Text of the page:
He wasn’t sending me down rabbit holes for the joy of doing so; he simply didn’t seem to trust analysis anchored to weak evidence or unclear reasoning. Inevitably, my follow-up on his questions resulted in either a quick nod of thanks or, particularly during the early briefings, another set of questions sending me back for more. Never did I feel that I’d been sent on a fishing expedition. Anything that initially appeared to be a tangent ended up having a purpose, usually to help him bring into focus one of the many pictures we were puzzling over.

In time, I came to appreciate the way he thought, and those interrogations went from constant, to often, to seldom. For months, I could only rarely foresee all of his questions on any given day. By the end of my briefing tour—after increasing my understanding of Mueller’s job, appreciating what the president was asking of him every day, and especially internalizing the way he processed information—I got up to about 90 percent over the course of a week. His passion for detail, however, meant that I could never anticipate everything on his mind six days in a row.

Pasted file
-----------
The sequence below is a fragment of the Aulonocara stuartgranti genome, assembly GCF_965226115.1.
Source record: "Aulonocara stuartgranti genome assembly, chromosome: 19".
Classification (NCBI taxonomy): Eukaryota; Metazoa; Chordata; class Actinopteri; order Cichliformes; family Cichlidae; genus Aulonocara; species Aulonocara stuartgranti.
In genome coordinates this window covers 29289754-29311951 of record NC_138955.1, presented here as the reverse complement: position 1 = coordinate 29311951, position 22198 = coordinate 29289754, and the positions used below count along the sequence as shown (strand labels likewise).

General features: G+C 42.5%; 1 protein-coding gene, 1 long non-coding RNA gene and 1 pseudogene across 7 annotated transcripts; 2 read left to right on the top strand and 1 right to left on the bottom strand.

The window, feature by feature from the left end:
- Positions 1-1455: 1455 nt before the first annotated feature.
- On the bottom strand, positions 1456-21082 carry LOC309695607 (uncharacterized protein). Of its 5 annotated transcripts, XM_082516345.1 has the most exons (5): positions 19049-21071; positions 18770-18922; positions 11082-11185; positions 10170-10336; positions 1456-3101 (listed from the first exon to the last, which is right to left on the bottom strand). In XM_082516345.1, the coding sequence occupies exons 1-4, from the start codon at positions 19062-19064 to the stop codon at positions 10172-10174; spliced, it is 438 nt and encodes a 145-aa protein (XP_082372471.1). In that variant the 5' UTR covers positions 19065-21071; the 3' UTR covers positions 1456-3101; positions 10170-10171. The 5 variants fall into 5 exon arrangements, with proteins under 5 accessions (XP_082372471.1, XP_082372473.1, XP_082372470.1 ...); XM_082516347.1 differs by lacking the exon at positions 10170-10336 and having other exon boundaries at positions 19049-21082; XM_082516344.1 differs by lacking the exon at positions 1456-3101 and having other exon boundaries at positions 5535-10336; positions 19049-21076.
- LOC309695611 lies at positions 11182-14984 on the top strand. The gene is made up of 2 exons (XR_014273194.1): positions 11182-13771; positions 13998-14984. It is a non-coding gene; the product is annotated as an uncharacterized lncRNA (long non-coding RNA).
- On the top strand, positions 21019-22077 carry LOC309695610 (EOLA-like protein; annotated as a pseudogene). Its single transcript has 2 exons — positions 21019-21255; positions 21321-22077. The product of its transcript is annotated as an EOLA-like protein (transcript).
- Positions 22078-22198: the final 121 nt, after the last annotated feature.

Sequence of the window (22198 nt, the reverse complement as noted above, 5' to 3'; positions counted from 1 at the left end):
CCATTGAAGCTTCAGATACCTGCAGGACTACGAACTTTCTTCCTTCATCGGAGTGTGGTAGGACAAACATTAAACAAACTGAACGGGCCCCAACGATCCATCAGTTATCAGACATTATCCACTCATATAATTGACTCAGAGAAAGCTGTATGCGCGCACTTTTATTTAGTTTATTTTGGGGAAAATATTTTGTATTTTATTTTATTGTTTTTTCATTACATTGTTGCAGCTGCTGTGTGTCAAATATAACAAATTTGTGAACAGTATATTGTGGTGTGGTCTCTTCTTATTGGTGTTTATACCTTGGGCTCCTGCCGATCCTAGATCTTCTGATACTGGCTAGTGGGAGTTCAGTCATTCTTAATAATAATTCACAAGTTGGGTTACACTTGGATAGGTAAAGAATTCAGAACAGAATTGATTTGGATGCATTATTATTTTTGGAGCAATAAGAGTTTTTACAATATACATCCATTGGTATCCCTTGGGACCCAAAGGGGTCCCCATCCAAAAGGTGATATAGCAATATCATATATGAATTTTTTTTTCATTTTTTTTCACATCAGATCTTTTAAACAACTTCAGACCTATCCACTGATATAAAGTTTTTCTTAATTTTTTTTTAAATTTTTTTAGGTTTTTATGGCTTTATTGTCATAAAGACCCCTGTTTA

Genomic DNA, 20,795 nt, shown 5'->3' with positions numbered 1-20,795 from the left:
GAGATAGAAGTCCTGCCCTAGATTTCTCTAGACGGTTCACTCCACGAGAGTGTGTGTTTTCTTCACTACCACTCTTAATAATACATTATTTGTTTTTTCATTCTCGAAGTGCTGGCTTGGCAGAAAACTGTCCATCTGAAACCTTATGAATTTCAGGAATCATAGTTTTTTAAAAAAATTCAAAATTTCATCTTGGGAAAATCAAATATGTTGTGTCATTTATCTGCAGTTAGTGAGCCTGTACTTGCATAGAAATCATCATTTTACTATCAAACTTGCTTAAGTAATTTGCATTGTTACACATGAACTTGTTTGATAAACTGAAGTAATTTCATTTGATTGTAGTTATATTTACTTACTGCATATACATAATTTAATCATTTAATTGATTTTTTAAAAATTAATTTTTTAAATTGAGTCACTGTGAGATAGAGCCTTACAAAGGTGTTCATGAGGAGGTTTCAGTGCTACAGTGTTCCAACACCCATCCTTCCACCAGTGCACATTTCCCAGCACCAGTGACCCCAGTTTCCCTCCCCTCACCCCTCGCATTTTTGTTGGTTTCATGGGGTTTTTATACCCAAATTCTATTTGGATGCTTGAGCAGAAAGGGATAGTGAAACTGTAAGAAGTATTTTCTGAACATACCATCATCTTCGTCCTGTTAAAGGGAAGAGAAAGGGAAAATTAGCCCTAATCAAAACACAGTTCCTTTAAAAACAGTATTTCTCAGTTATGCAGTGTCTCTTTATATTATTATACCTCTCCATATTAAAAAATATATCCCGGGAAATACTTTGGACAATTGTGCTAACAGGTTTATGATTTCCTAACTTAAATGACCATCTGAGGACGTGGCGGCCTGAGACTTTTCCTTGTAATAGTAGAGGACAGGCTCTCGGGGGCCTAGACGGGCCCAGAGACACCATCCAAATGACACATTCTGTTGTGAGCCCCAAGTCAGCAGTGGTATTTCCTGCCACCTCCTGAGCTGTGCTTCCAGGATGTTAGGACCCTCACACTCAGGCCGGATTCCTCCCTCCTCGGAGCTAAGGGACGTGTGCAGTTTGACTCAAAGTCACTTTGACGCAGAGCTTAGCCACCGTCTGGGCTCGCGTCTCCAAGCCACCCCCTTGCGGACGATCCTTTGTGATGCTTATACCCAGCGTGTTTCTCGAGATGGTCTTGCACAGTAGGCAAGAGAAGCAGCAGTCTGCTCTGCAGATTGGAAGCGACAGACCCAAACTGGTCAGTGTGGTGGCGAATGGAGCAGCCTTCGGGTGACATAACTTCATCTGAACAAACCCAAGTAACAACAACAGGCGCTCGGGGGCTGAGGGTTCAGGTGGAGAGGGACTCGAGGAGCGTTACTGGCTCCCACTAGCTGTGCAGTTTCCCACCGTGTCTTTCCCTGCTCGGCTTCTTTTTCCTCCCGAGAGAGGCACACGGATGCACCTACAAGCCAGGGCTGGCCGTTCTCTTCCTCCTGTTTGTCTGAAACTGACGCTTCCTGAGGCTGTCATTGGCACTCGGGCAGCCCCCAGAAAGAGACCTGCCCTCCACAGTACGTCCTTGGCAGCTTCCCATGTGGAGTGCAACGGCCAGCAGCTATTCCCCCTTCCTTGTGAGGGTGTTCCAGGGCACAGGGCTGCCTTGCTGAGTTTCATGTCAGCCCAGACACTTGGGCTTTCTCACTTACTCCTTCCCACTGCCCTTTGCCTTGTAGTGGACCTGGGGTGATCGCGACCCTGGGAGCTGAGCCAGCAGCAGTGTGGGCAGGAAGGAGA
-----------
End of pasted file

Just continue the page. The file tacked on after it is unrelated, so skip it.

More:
The president and his allies began arguing early in the special counsel’s investigation that ego and attention-seeking are driving Mueller in this probe. The man I got to know displayed the opposite characteristics. Our sessions—like the vast majority of top-tier intelligence briefings, both in my direct experience and across the history of the PDB—provided plenty of fodder for self-promotion if he had wanted to take them. He never did.

Without exposing anything classified, I can say that there were plenty of data points and assessments in my briefings about the impact of arrests, or other developments related to Bureau equities, that he could have gone to the press about. The overall briefings were Top Secret, codeword-controlled, dissemination-restricted—you name it. Yet I don’t recall a single episode where I saw the day’s news and thought, “Well, there he goes—blurting out something from the briefing to make him, or the FBI, look good.” That was not his modus operandi.

In one case, he shut down a media opportunity just as it was developing. I’d arrived in the SIOC early that day, as always, to prepare the materials (and myself) for effective use of every minute I had with him. Then an oddity occurred. Usually Mueller was on time, but I noticed that my scheduled start had just ticked by without the director’s entrance—a delay way outside his norm. I turned to the conference room entrance behind me just as I heard Mueller approaching. Seconds later, he marched through the door with his head down, looking at something on top of the binders he was carrying. He turned to walk behind me and take his usual seat, on my left.